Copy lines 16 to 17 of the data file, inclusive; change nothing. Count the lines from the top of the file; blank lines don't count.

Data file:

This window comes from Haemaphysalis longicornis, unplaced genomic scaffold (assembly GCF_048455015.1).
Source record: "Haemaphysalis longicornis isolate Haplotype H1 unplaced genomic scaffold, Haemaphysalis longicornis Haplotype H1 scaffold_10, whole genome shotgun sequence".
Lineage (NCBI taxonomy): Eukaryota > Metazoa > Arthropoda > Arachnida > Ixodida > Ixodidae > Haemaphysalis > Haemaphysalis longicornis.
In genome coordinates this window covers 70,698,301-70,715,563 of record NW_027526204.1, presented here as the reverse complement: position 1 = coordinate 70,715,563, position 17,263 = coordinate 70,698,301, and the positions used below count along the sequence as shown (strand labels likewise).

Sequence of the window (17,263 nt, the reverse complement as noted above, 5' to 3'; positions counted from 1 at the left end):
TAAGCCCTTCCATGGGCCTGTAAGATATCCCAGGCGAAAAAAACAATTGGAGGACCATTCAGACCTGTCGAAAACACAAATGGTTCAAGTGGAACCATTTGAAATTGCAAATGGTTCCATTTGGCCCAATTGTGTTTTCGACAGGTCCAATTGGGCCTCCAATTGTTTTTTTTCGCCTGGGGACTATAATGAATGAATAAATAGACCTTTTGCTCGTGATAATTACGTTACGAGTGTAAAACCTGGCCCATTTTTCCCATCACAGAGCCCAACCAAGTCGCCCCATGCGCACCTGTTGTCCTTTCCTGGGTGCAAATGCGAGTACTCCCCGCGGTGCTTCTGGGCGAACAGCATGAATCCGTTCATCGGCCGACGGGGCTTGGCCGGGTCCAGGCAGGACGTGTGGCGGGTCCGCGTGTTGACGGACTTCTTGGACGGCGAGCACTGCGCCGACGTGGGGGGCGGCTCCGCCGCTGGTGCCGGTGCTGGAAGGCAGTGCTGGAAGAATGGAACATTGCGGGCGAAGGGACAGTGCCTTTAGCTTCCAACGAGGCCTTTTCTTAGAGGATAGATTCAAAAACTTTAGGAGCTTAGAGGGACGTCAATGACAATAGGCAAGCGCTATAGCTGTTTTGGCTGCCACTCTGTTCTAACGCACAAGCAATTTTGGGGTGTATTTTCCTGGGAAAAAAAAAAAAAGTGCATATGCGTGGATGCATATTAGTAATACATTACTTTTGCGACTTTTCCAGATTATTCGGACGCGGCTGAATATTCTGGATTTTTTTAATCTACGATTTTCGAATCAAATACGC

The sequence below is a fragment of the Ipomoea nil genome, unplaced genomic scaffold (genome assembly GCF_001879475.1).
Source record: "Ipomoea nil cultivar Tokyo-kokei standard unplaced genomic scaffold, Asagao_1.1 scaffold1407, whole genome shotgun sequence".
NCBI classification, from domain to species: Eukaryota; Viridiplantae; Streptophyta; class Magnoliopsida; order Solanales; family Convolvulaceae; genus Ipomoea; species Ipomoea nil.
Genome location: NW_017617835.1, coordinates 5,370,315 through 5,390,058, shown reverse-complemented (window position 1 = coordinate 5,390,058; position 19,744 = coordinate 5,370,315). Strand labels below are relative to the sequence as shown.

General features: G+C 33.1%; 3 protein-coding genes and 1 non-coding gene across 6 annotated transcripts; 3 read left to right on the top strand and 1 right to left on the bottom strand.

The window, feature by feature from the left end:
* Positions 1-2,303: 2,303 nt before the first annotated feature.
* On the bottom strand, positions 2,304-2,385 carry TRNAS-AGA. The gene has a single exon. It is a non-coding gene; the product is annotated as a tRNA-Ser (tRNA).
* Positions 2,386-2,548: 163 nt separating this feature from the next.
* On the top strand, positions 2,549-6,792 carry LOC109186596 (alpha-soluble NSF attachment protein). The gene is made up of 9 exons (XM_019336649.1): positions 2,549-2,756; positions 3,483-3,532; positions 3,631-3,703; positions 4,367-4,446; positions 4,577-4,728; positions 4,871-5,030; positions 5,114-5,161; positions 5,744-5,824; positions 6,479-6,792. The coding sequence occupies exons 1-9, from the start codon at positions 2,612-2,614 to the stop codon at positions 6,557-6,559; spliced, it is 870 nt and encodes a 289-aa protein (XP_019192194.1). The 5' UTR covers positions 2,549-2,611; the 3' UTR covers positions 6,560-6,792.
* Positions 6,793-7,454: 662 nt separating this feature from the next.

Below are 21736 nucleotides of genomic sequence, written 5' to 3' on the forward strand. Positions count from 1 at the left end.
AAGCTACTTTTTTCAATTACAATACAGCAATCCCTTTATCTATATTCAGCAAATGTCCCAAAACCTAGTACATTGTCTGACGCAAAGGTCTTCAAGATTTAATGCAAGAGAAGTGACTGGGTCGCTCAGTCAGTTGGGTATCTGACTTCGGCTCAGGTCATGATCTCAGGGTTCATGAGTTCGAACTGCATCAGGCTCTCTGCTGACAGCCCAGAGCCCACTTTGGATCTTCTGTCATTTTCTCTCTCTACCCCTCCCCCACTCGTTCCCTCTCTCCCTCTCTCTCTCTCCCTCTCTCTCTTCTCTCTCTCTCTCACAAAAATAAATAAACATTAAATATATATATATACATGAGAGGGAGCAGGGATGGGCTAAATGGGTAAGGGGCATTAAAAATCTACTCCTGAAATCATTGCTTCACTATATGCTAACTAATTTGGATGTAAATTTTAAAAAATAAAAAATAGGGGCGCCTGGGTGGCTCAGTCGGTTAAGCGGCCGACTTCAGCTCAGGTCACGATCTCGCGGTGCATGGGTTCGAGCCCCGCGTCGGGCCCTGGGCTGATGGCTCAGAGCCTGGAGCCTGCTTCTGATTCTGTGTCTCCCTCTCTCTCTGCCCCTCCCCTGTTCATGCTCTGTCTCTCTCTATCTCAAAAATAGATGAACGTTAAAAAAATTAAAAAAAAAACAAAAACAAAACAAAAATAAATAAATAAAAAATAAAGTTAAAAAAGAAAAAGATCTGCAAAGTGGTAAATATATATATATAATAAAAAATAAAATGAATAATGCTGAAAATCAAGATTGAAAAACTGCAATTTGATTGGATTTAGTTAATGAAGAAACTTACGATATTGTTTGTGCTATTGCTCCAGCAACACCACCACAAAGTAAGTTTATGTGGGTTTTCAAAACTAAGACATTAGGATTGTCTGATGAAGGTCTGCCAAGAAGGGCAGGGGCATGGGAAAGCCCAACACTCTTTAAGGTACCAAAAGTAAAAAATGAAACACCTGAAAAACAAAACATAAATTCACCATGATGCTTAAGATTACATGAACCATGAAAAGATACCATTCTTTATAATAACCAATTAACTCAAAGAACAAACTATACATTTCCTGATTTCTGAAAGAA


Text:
* On the top strand, positions 2,549-6,792 carry LOC109186596 (alpha-soluble NSF attachment protein). The gene is made up of 9 exons (XM_019336649.1): positions 2,549-2,756; positions 3,483-3,532; positions 3,631-3,703; positions 4,367-4,446; positions 4,577-4,728; positions 4,871-5,030; positions 5,114-5,161; positions 5,744-5,824; positions 6,479-6,792. The coding sequence occupies exons 1-9, from the start codon at positions 2,612-2,614 to the stop codon at positions 6,557-6,559; spliced, it is 870 nt and encodes a 289-aa protein (XP_019192194.1). The 5' UTR covers positions 2,549-2,611; the 3' UTR covers positions 6,560-6,792.
* Positions 6,793-7,454: 662 nt separating this feature from the next.